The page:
Holocaust Informs Coming of Age Tale ‘A Room of His Own’ – HAF

Celebrated Israeli filmmaker Matan Yair, whose “Scaffolding” has had festival play at Cannes, Zurich and Singapore, is nearly ready with his new film, coming-of-age drama “A Room of His Own.”

The film, which is in the work-in-progress strand of Hong Kong-Asia Film Financing Forum (HAF), follows 17-year-old Uri, who has botched his first army interview. Since Uri’s father moved out, his mother has been sleeping in Uri’s room. However, Uri is seeking his own path and his own room to deal with this world.

“A ‘Room of his Own’ has been accompanying me for many years as a personal story, almost autobiographical, over a period of time when my mother and I shared the same room. My father left home and my mother did not go back to the bedroom that they shared,” Yair told Variety.

“My mother and I continued to stay together and we didn’t not think that there was anything inappropriate or wrong with this arrangement. We gave each other warmth and love and we felt as though we were in a rhapsody of a churning sea. We shared a huge red blanket and I used to wear the same shirt to school, almost every day. We had our rituals such as going to the beach and swimming in the sea, shopping at the supermarkets, and falling asleep with a book in our hands, to the light of the bedside lamp.”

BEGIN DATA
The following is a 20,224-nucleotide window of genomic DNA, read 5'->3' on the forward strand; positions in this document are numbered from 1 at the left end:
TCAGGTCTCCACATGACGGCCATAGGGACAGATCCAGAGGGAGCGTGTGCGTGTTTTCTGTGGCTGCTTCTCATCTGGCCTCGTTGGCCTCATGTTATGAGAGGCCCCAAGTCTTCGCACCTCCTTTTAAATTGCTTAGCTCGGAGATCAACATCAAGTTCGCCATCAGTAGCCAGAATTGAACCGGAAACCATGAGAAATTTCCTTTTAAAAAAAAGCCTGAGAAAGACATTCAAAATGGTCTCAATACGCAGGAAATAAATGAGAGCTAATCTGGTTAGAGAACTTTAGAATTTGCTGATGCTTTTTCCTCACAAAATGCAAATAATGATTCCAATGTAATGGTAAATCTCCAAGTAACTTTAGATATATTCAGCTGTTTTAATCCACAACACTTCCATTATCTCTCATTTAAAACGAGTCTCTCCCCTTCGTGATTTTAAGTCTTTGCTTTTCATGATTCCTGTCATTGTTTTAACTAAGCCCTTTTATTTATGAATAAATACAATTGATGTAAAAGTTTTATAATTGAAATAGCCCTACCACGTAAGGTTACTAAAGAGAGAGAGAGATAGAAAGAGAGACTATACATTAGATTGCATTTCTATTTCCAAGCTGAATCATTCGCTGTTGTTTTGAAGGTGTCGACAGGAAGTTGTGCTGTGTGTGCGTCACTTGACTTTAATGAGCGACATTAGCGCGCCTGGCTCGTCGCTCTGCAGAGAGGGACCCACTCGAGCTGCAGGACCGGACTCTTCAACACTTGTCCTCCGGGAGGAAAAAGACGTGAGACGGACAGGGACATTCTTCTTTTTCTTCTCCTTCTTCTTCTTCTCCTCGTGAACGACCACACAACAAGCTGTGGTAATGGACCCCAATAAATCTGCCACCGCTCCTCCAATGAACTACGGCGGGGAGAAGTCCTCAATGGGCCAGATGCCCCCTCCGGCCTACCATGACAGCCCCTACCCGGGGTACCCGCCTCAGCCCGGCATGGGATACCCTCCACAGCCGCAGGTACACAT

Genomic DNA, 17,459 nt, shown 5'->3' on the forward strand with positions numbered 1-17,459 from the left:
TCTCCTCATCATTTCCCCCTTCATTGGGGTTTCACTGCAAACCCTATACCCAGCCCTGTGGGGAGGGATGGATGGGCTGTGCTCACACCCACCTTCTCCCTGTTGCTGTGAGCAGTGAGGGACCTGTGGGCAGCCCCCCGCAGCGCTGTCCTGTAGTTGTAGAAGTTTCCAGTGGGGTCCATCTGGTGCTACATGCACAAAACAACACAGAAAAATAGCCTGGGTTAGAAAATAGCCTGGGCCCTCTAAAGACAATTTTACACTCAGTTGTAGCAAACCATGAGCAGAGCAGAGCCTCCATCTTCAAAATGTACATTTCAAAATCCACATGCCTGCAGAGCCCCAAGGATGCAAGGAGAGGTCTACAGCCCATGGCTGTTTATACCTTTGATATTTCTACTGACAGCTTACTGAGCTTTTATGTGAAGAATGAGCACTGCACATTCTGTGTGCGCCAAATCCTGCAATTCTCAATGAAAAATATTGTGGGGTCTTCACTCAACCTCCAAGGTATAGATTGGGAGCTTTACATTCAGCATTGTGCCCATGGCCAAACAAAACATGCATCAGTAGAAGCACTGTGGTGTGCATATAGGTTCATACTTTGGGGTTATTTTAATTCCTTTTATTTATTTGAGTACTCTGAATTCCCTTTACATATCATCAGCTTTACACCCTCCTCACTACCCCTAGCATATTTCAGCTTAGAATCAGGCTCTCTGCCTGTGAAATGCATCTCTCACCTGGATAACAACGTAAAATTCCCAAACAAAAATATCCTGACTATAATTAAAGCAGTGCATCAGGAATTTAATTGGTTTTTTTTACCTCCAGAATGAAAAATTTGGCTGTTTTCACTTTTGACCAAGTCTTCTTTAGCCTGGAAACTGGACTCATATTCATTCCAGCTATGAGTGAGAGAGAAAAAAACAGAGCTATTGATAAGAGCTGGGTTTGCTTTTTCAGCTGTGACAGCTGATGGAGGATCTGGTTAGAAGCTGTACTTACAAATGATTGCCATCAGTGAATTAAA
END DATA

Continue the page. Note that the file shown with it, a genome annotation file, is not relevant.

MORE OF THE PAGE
“I was looking for a way to tell this story of the coming of age of a kid who is afraid of the future, of the army, and who wants to be like everyone else but who understands slowly but surely that even if he tries to be like everyone else, that he won’t succeed,” said Yair.

“At the time I read vastly about the Holocaust the subject raised my curiosity. No one from my family was lost during the Holocaust but I identified with this subject and I tried to understand this event and it gave me comfort.”

“This world of a family falling apart, the absence of a father figure and a kid who has a close intimacy with his mother, being afraid of the future, army recruitment, and the presence of the Holocaust in his life, are the foundations on which this movie is based,” Yair added.

The Israel-Italy co-production is produced by Maya Fischer (“Shake Your Cares Away”) for Green Productions. Some $982,000 of the total budget of $1,020,000 has been raised so far. The plan at HAF is to attract potential sales agents and distributors.

“Currently we’re in the final stretch of the offline editing process, we plan to finalize the film by the end of August,” Fischer told Variety. “We hope to have an international premiere around the beginning of next year.”

Yair and Fischer are collaborating again on drama series “The Accident,” selected for this year’s Pitching Forum at Series Mania.

Coming up, Fischer also has; “Milk,” a feature film directed by Maya Kenig, an Israeli-French co-production, which starting shooting this week; and “Dead Language,” a feature by Oded Binnun and Mihal Brezis, based on their short film “Aya,” Oscar-nominated in 2015, an Israeli-Czech-Polish co-production set to shoot later this year.


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